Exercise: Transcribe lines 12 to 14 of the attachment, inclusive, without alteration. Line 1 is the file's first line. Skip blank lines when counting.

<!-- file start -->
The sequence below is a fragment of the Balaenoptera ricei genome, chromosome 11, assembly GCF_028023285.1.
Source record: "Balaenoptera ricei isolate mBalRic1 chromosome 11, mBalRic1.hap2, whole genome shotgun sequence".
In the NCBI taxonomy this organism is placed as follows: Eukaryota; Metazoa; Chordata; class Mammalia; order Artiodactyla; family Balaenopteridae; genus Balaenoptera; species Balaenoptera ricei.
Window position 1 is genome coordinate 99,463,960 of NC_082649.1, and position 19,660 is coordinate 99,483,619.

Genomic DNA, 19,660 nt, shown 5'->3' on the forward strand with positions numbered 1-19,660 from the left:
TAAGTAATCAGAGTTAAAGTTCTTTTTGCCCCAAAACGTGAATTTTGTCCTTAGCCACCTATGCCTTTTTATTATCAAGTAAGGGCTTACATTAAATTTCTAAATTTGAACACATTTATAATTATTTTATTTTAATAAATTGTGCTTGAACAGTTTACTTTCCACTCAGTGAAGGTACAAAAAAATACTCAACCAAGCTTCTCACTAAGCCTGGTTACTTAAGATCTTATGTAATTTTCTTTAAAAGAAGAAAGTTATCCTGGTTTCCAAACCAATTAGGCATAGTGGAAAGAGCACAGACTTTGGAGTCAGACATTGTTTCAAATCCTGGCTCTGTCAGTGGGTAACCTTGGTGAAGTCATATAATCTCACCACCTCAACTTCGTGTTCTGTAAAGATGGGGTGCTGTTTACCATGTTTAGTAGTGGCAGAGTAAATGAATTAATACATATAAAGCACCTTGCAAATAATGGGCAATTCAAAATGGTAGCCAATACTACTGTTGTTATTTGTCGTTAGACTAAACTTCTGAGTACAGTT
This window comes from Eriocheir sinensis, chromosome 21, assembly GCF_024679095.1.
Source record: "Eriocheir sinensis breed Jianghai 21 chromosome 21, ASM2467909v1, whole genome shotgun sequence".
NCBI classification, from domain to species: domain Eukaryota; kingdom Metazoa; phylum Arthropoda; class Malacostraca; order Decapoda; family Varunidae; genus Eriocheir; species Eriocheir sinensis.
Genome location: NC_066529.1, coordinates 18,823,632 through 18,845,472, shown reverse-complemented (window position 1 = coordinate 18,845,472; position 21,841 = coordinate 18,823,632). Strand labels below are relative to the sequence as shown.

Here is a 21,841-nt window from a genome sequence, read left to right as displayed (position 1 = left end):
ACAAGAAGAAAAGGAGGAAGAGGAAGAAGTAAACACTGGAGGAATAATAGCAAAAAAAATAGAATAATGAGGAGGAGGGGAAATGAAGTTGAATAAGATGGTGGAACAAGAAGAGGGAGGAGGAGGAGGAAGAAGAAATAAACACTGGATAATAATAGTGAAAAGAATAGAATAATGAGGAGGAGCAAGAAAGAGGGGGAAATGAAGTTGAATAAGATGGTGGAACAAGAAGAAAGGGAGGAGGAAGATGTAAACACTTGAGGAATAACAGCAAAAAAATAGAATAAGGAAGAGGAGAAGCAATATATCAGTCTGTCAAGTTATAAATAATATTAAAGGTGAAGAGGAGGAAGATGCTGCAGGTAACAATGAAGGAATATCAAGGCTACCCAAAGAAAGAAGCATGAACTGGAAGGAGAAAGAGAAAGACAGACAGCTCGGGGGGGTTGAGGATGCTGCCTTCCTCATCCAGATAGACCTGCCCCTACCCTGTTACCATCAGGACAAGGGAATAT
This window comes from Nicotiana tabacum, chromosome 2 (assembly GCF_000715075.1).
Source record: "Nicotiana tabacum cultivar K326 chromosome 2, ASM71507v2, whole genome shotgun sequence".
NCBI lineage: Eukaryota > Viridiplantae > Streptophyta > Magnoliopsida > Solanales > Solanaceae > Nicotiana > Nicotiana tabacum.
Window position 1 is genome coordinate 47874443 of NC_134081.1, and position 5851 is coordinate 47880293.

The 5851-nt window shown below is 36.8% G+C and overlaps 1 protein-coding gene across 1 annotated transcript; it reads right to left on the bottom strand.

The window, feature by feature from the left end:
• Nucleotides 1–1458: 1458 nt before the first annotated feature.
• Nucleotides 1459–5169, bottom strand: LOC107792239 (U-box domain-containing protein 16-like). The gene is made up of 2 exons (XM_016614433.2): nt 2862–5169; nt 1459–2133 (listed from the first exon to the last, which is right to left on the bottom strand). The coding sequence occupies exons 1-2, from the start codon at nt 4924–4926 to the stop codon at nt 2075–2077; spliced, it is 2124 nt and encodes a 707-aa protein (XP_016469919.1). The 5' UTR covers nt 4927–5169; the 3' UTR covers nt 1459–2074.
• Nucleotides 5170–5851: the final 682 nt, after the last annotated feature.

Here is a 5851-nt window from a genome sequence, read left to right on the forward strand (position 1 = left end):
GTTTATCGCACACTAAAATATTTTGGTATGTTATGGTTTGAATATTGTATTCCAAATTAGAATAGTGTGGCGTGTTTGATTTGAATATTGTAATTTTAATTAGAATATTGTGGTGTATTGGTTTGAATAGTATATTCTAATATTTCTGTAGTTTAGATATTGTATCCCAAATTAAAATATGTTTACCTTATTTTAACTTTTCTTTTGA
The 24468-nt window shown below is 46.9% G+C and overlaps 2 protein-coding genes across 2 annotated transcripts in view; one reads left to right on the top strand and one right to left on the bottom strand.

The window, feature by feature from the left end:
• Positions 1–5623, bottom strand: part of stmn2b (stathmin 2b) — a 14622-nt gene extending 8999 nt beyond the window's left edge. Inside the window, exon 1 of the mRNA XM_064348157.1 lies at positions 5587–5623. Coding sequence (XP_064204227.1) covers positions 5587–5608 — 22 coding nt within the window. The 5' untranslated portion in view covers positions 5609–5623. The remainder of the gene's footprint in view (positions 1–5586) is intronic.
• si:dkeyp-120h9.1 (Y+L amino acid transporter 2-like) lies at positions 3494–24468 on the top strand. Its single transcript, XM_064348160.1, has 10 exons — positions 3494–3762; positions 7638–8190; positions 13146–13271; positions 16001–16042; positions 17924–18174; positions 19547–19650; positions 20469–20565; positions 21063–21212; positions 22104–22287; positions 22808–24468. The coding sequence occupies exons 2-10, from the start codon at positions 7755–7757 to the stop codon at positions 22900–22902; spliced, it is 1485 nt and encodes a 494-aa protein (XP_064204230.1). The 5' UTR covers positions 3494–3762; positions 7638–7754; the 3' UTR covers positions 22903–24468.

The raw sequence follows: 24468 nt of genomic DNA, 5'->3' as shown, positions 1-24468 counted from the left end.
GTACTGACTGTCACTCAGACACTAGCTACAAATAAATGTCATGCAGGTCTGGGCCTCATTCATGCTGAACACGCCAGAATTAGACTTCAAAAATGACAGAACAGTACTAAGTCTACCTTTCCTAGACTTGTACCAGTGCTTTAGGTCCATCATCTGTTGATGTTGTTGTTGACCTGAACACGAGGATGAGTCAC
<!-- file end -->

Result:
ACAAGAAGAAAAGGAGGAAGAGGAAGAAGTAAACACTGGAGGAATAATAGCAAAAAAAATAGAATAATGAGGAGGAGGGGAAATGAAGTTGAATAAGATGGTGGAACAAGAAGAGGGAGGAGGAGGAGGAAGAAGAAATAAACACTGGATAATAATAGTGAAAAGAATAGAATAATGAGGAGGAGCAAGAAAGAGGGGGAAATGAAGTTGAATAAGATGGTGGAACAAGAAGAAAGGGAGGAGGAAGATGTAAACACTTGAGGAATAACAGCAAAAAAATAGAATAAGGAAGAGGAGAAGCAATATATCAGTCTGTCAAGTTATAAATAATATTAAAGGTGAAGAGGAGGAAGATGCTGCAGGTAACAATGAAGGAATATCAAGGCTACCCAAAGAAAGAAGCATGAACTGGAAGGAGAAAGAGAAAGACAGACAGCTCGGGGGGGTTGAGGATGCTGCCTTCCTCATCCAGATAGACCTGCCCCTACCCTGTTACCATCAGGACAAGGGAATAT
This window comes from Nicotiana tabacum, chromosome 2 (assembly GCF_000715075.1).
Source record: "Nicotiana tabacum cultivar K326 chromosome 2, ASM71507v2, whole genome shotgun sequence".